Archive | self sufficiency RSS feed for this section

Ride for Renewables

30 Jul

My son and his Nana

Today my Mum and I took the toddler to his first ever protest. We attended the Bike Ride for Renewables (and Against Mining) in Motueka. He rode on the bike seat on the back of his Nana’s bike. He is just so cute in his little helmet! It was way past his naptime but he handled it all really well. It was fun. I know it’s a serious topic, but the event itself was fun. A few dozen people showed up on their bicycles, many with kids in tow. We pedaled along High St, two abreast, with plenty of cars honking on their way past. It is a stunning day today, perfect for a bike ride.

My friend Katerina Seligman gave a great speech about mining and renewables. I didn’t get to hear all of it due to an overtired hungry toddler who needed to be fed and kept happy, but I’m looking forward to reading it on email. Then local MP Damien O’Connor said a few words. It’s good to hear a politician agreeing that we need to move towards a more sustainable lifestyle, not just frantically try to find more oil and coal or other energy source, and that environmental destruction is not OK. As far as I could tell (while I was busy with the aforementioned needy toddler) he didn’t really say anything except that he’d take our views to parliament. I suppose that’s what politicians are for… I personally don’t think he went far enough, but then he is a Labour MP, not a Green one!

I took a whole bunch of photos (some of them while I was riding!) and put them up on flickr here. Katerina is going to let me publish her speech here so I’ll upload that when it comes through.

Advertisements

Some encouragement to keep doing ‘this’

27 Jun

I wrote the title of this post and then thought “What is ‘this’?”

‘This’ can alternately be described as ‘turning into the kind of hippy my teenage self would be horrified at’, and ‘becoming a responsible citizen’. It seems that nowadays, being a responsible adult means paying your bills and keeping the wheels of the industrial cog turning. That’s not enough. It never was, but particularly not anymore. So for me, ‘this’ is learning how to live a good life. ‘This’ is following the green dream, and turning it into the norm.

Sometimes it’s really hard. I’d like things to be a bit simpler sometimes. But let’s forget all the difficulties for the moment. The important thing, when it comes down to it, is that this is all important stuff. And in many ways, it’s really exciting and challenging too! (Challenging is usually a positive word in my vocabulary.)

Today I started reading this cool little e-book: Ten ways to Chillax and Have Fun as you Live Your Green Dreams. I recommend checking it out. I think the title is pretty self explanatory, so enough from me.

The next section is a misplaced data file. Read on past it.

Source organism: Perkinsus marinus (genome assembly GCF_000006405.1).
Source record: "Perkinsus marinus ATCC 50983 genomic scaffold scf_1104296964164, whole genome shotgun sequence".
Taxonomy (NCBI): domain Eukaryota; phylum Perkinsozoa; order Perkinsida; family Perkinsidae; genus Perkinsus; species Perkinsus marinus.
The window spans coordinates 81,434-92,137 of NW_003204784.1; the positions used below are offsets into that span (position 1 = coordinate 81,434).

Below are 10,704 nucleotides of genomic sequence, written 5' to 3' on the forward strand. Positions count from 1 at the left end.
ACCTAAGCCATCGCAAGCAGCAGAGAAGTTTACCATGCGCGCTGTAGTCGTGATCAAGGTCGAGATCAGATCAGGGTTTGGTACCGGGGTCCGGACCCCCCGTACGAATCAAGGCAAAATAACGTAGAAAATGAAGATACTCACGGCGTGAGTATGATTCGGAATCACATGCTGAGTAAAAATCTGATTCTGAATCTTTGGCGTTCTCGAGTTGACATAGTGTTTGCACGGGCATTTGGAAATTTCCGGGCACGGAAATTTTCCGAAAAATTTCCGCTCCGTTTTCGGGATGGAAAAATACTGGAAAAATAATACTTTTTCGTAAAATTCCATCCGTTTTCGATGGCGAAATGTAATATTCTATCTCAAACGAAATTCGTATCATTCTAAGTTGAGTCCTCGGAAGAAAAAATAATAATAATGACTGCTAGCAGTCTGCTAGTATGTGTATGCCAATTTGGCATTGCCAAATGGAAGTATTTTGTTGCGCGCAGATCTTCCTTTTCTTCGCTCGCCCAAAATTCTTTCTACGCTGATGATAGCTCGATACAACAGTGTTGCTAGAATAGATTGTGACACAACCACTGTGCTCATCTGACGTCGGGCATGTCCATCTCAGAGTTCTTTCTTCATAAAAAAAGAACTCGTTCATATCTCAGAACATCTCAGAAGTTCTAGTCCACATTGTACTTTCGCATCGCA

The Story of Ten Ways to Chillax and Have Fun As You Live Your Green Dreams from Happy Writers on Vimeo.

When will it sink in?

23 Jun

Yesterday a friend posted a Facebook status about the high price of her grocery shop this week. Someone posted a reply saying ‘It’s gonna get worse apparently’.

I can’t help but wonder exactly what they are thinking; they and all the other people who complain about the cost of food and fuel and go on living their life the same way they’ve always done. Albeit with more grumbling and probably more debt. Do they not wonder why? Why it is that in the 50’s families could live comfortably off one income, and now it’s a struggle on two? Why food prices get higher and higher on a monthly basis, when wages just aren’t creeping up to match? Is it all attributed to normal inflation?

I want to know when people will realise that there is something more going on. That we aren’t just in a ‘little recession’ and things will go back to normal in a couple of years. That the landfills are filling up and now they’re even building toxic houses on them. That our society is unsustainable and therefore will not be sustained.

When will I stop feeling like the slightly mad one who is given to hippy-ish flights of fancy about the end of the world as we know it? When will everyone else stop feeling a bit ‘put upon’ and realise it’s time to take responsibility? I feel sometimes as if I’m walking round in a bubble, where I can see things with clarity from somewhere else, and yet I can’t escape them. I am doing my best, but it’s not enough. Or am I? I reduce, reuse, recycle. I live in an upstairs flat but I am growing brassicas in the middle of winter in pots on my steps. I am learning how to make things from scratch. I am networking. I am raising a beautiful child with all the goodness and consciousness in me. But at the end of the day, I’m still dependent on my car, the supermarket, and the government benefit that gets paid into my account each week.

‘It’ has sunk in, but I haven’t climbed out yet, to be terribly metaphorical about it all.

Chaos

18 Jun

People were created to be loved.
Things were created to be used.
The reason the world is in chaos,
is because things are being loved,
and people are being used.

Farmageddon

16 Jun

Blimmin’ heck…

Single parenthood is fine and dandy

15 Jun